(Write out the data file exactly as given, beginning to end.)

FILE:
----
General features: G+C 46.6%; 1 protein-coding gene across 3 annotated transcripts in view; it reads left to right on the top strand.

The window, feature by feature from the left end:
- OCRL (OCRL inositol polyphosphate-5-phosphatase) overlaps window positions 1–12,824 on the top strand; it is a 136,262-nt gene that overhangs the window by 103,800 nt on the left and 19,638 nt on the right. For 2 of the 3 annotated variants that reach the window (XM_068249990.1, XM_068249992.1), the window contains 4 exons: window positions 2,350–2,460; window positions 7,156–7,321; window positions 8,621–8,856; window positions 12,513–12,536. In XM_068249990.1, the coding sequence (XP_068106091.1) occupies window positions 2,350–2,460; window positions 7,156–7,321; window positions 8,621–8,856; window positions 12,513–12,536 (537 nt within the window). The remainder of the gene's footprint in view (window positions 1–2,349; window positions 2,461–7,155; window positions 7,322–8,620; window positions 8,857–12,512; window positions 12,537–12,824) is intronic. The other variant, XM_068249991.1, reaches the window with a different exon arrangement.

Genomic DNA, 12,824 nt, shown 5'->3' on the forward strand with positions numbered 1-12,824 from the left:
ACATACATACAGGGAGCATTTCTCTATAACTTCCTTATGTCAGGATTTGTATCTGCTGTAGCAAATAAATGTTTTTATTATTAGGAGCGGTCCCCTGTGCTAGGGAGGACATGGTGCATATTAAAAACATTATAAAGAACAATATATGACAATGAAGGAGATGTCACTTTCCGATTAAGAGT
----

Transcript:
General features: G+C 46.6%; 1 protein-coding gene across 3 annotated transcripts in view; it reads left to right on the top strand.

The window, feature by feature from the left end:
- OCRL (OCRL inositol polyphosphate-5-phosphatase) overlaps window positions 1–12,824 on the top strand; it is a 136,262-nt gene that overhangs the window by 103,800 nt on the left and 19,638 nt on the right. For 2 of the 3 annotated variants that reach the window (XM_068249990.1, XM_068249992.1), the window contains 4 exons: window positions 2,350–2,460; window positions 7,156–7,321; window positions 8,621–8,856; window positions 12,513–12,536. In XM_068249990.1, the coding sequence (XP_068106091.1) occupies window positions 2,350–2,460; window positions 7,156–7,321; window positions 8,621–8,856; window positions 12,513–12,536 (537 nt within the window). The remainder of the gene's footprint in view (window positions 1–2,349; window positions 2,461–7,155; window positions 7,322–8,620; window positions 8,857–12,512; window positions 12,537–12,824) is intronic. The other variant, XM_068249991.1, reaches the window with a different exon arrangement.

Genomic DNA, 12,824 nt, shown 5'->3' on the forward strand with positions numbered 1-12,824 from the left:
ACATACATACAGGGAGCATTTCTCTATAACTTCCTTATGTCAGGATTTGTATCTGCTGTAGCAAATAAATGTTTTTATTATTAGGAGCGGTCCCCTGTGCTAGGGAGGACATGGTGCATATTAAAAACATTATAAAGAACAATATATGACAATGAAGGAGATGTCACTTTCCGATTAAGAGT